Cyberbullying by text

The increasing use of new social media is changing the way children’s social skills develop. As social interaction drives the development of empathy how is the use of social media affecting a generation hooked on instant messaging, Facebook and YouTube?

Children learn about the emotions of others by watching them and in particular, they learn how their own behaviour affects others by seeing their reactions. As Marsha Levy-Warren writes: ‘It is hard to feel what someone else feels – that is, be empathetic – if you cannot see or hear his or her response to what you have said or done.’ In this particular piece, Marsha writes about 14-year-old Gabrielle who has assumed the identity of another school girl, Renee, and sent defamatory messages. Within days Renee is infamous throughout the school – and beyond.

From Marsha’s clear and penetrating account, it is clear that although Gabrielle immediately accepts that what she did was wrong – she doesn’t really understand why. It takes Marsha, as her therapist, some time to help Gabrielle comprehend the effect this has had on Renee. So, does a lack of empathy lead to cyber-bullying – or does using social media in itself tend to reduce empathy? Probably both.

Robert Slonje, Peter Smith and Ann Frisén compared ‘traditional’ and cyber-bullying among 759 Swedish schoolchildren. They found that 11% of the children had been cyber-bullied within the previous 3 months, mainly by instant messaging: 16% had been bullied the old-fashioned way. They wanted to know whether the remorse bullying children felt depended on the kind of bullying. While girls generally felt more remorse than boys, 70% felt remorse for traditional bullying while only 58% felt any remorse for cyber-bullying. Moreover, those children who had used both methods, showed more remorse for traditional bullying.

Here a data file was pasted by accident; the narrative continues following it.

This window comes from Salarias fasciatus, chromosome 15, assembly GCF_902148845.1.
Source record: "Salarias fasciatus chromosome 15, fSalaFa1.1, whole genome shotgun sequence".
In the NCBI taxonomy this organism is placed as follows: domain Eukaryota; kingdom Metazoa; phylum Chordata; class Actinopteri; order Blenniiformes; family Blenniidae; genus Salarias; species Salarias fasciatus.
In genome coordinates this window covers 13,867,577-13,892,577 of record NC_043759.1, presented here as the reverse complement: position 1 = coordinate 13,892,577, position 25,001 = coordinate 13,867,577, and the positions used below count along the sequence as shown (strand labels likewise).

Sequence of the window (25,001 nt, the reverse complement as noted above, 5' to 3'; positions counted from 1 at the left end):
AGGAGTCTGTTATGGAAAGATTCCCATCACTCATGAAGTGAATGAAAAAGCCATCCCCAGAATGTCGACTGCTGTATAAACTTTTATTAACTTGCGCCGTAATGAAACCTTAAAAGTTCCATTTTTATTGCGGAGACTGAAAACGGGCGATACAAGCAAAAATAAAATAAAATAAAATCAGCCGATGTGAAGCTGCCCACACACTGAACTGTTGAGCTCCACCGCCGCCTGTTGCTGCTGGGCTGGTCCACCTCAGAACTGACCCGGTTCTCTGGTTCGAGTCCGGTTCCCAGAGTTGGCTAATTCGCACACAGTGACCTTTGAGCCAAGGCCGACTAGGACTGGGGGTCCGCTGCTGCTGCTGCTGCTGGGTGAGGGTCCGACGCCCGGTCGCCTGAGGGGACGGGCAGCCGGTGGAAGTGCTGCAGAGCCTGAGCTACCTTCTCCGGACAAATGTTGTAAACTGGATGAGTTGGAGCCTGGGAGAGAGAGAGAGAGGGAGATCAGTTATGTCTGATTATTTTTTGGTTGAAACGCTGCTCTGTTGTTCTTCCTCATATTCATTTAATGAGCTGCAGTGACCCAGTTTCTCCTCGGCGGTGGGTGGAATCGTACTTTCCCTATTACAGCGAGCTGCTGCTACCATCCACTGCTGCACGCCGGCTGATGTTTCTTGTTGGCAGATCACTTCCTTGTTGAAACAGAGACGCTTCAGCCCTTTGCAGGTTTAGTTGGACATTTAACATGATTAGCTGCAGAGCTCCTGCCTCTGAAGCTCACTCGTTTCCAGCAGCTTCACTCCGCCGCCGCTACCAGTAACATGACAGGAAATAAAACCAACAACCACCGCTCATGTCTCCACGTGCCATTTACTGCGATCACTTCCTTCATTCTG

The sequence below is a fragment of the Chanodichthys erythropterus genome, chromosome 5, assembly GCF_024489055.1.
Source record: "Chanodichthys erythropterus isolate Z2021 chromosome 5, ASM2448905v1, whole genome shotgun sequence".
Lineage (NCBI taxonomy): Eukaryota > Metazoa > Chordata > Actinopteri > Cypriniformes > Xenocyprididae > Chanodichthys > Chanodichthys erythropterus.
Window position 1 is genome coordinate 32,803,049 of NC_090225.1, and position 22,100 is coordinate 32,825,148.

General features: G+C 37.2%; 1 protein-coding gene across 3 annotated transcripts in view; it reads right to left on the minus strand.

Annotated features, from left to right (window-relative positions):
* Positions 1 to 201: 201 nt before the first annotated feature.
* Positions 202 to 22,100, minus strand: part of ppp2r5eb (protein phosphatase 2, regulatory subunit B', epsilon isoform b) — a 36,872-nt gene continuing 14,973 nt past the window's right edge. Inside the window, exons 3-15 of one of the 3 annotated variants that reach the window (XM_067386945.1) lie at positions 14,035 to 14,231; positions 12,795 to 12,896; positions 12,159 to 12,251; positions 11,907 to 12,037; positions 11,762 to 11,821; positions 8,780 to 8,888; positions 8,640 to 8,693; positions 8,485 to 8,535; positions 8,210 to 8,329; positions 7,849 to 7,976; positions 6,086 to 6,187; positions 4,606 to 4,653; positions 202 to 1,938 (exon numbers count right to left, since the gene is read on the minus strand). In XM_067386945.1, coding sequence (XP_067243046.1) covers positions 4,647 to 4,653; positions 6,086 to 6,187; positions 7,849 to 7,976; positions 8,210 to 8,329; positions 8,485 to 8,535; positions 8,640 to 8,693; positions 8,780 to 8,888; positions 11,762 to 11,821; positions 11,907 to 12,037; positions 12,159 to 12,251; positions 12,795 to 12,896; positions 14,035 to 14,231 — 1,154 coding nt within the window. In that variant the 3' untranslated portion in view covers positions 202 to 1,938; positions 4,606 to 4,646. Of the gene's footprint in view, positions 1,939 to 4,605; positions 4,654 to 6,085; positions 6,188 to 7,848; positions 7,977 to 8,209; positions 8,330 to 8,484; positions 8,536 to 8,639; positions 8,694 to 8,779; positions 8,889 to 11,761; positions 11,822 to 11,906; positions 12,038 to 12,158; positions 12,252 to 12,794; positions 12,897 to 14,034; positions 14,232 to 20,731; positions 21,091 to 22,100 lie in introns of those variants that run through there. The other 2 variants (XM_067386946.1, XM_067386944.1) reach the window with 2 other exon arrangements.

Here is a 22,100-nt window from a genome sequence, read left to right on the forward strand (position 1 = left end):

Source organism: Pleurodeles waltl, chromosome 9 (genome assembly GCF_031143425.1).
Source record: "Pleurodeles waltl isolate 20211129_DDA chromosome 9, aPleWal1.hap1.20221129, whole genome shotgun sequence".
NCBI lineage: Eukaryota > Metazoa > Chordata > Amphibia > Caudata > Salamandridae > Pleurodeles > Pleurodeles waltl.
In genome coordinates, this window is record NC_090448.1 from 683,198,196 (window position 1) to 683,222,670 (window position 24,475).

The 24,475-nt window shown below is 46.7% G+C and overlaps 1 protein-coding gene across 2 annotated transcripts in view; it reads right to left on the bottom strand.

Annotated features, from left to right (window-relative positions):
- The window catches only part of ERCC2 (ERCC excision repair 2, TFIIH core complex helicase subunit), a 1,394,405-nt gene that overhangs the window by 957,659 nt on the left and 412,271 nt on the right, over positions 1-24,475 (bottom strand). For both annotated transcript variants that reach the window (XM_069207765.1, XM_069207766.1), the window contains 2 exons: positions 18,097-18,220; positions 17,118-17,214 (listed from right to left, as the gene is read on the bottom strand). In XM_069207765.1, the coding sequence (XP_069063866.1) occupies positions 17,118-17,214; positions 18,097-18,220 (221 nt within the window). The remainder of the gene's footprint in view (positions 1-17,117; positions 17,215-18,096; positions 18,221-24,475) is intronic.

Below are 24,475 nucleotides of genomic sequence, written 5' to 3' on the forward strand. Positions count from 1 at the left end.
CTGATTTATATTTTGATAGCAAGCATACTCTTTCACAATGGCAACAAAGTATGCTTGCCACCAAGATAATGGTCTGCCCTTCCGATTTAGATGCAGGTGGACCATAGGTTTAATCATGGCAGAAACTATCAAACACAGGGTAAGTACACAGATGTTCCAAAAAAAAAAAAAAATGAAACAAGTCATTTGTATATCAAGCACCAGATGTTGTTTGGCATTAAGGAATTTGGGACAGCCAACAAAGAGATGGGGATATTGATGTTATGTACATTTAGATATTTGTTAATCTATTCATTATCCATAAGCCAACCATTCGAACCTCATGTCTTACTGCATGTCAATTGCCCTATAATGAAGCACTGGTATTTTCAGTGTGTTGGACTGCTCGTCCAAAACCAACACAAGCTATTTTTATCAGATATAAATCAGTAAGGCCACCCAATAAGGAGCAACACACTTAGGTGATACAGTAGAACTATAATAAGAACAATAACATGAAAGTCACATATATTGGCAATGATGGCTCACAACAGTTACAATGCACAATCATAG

Slonje et al also point out that a single instance of cyber-bullying can become a serious case of repetitive bullying as the message, image or video is forwarded – 16% of cyber-bullies uploaded the content onto the internet. Investigating why people generally press ‘forward’, Jinsong Huang, Rong Chen and Kia Wang sent a short, funny video clip to 210 Chinese undergraduates to find out which factors influenced them in forwarding the clip. They found empathy to have a strong influence on controlling the decision to forward or not.

Marsha advocates teaching young people to pause over the ‘send’ button – to consider how the recipient might feel when they get their message. How best can we teach them to do this when many adults either don’t understand social media well enough or use it carelessly themselves? There has been a lot of debate over using social media in schools. My own daughter has just started using a school version of social media which has a whistle-blowing button to alert the teacher to unsavoury content. I think the case for social media in schools is overwhelming: ‘social media is not going away’. What isn’t entirely clear yet is whether schools can effectively teach children to use social media responsibly – so that they continue to think about the consequences of their actions when there is no longer a whistle-blowing button.

About the Author

Gillian Ragsdale

Gillian Ragsdale, Ph.D. is an Associate Lecturer in biological psychology with the Open University, in the U.K.

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